Israel Responds to Global Outcry by Sending Tanks Into Central Rafah for More Carnage

Hatem Khaled/Reuters
Hatem Khaled/Reuters

Israeli tanks were spotted Tuesday in the center of Rafah for the first time, according to a report, after weeks of attacks on the city in southern Gaza where over a million displaced people had sought refuge from the war.

Witnesses told Reuters tanks and armored vehicles armed with machine guns and had been seen close to Al-Awda mosque, a notable landmark in the center of Rafah. The report comes the day after Israeli Prime Minister Benjamin Netanyahu said a “tragic mistake” had occurred in an airstrike on a camp for displaced people in the city over the weekend which, according to local health officials, killed at least 45 people.

Israeli PM Calls Deadly Rafah Strike a ‘Tragic Mistake’

Residents say tank fire and airstrikes continued in Rafah overnight even after the international condemnation of the tent camp fire Sunday which left dozens of Palestinians dead, Reuters reports. The news agency said the Israeli military confirmed only that its forces continued in the area of the city without specifically commenting on the claims of tanks in central Rafah.

Around 1.5 million people had been sheltering in the city before Israel launched ground operations in eastern areas of Rafah in early May, according to the BBC. Over the course of the past three weeks, roughly one million people have fled the city, the U.N. agency for Palestinian refugees (UNRWA) reported Tuesday, adding that providing assistance and protection is becoming “nearly impossible.”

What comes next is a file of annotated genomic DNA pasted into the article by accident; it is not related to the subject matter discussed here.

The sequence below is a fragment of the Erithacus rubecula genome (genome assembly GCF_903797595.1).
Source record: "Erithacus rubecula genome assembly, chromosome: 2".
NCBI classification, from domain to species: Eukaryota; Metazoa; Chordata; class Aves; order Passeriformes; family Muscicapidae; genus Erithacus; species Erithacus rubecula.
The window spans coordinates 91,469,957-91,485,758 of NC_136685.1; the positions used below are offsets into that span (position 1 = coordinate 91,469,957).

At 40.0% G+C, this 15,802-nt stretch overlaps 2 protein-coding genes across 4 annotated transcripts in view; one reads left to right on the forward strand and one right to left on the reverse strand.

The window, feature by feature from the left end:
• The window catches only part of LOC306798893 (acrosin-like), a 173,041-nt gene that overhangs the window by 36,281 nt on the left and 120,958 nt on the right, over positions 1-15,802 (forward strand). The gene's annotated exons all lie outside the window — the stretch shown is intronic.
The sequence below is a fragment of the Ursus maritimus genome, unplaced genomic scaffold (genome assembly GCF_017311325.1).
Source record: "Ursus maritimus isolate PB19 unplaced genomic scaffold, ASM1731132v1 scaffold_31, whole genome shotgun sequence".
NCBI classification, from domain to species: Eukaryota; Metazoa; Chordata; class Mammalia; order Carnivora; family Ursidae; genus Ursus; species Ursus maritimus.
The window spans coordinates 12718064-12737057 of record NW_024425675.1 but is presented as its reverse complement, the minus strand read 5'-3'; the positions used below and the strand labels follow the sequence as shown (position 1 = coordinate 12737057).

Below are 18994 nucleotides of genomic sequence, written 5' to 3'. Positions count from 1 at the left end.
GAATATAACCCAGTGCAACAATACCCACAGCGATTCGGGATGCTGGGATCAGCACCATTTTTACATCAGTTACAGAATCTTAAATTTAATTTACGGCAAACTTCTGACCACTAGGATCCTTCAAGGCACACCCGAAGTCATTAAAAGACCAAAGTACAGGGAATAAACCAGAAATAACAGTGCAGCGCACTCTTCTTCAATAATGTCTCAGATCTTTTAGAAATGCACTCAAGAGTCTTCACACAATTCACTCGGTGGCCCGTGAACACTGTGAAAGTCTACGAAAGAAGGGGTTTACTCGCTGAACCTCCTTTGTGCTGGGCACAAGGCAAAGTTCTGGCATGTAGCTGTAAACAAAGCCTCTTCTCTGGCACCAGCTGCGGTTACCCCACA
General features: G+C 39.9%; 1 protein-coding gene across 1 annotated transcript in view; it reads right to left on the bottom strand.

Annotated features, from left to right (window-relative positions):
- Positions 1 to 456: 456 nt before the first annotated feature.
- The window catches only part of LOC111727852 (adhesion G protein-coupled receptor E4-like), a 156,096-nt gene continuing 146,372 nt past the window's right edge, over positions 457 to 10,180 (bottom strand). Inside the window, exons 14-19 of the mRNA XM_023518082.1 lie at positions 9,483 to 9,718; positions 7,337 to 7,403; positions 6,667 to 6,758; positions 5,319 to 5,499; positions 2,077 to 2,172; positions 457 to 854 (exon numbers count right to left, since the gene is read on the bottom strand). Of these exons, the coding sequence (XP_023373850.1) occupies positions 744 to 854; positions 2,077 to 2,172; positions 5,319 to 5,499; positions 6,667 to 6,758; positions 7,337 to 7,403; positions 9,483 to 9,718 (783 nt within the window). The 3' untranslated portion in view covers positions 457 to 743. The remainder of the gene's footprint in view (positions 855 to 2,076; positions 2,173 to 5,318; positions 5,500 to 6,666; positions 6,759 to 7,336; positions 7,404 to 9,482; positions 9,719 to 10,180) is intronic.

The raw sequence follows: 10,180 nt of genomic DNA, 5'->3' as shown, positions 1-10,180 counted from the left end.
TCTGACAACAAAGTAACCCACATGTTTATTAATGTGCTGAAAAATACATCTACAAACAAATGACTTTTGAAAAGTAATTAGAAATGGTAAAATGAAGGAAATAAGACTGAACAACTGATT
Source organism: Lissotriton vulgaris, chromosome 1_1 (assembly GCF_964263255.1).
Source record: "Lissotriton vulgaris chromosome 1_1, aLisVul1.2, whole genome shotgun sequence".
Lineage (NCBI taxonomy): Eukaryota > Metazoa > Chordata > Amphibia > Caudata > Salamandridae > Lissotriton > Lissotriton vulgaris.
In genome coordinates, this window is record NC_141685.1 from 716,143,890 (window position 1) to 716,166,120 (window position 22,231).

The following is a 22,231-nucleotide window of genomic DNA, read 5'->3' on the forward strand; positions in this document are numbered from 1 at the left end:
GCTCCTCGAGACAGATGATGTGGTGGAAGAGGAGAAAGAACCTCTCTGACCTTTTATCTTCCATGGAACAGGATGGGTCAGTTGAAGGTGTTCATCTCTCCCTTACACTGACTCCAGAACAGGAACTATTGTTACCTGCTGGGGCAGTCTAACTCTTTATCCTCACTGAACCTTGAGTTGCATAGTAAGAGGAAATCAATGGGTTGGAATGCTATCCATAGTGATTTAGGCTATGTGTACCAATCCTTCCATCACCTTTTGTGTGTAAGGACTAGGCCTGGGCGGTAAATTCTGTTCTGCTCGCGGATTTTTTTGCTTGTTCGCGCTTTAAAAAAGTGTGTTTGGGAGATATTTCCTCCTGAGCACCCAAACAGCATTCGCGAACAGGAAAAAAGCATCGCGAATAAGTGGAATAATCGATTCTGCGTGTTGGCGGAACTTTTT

After seizing the Palestinian side of the vital border crossing between Rafah and Egypt earlier this month, Israel’s tanks have reportedly advanced westwards in recent days. On Tuesday, the Israel Defense Forces said its troops had operated overnight in the Philadelphi Corridor—the strip of land separating Egypt and Gaza.

The operations came in response to “intelligence indicating the presence of terror targets in the area,” the IDF said, adding that “efforts are continuing to be made in order to prevent harm to uninvolved civilians in the area.”

The military action has continued seemingly unabated despite growing international pressure on Israel over the manner in which it is fighting its war against Hamas. President Joe Biden said earlier in May that he would stop supplying certain weapons to Israel “if they go into Rafah,” while the International Court of Justice last week ordered Israel to immediately halt its offensive in the city.

Netanyahu has consistently vowed to press on with the operations in Rafah, construing the city as being among the few remaining Hamas strongholds. He has promised to deliver a “total victory” over the group which led the Oct. 7 terror attacks in southern Israel and has seemingly been undeterred from achieving that goal despite the International Criminal Court’s top prosecutor seeking a warrant for his arrest in connection with alleged war crimes committed over the course of the conflict, which has now raged for almost eight months.

Netanyahu reiterated his intention to continue the war on Monday even amid the furious response to the weekend’s deadly fire in a camp for displaced Palestinians in Rafah. António Guterres, the U.N. secretary general, said he condemned “Israel’s actions which killed scores of innocent civilians who were only seeking shelter from this deadly conflict.” “There is no safe place in Gaza,” Guterres said Monday. “This horror must stop.”

Addressing the Israeli parliament Monday, Netanyahu stressed the importance of his military taking precautions to avoid harming civilians and said the camp attack would be investigated, according to the BBC. But he nevertheless reaffirmed his commitment to his objectives. “I don’t intend to end the war before every goal has been achieved,” he said.

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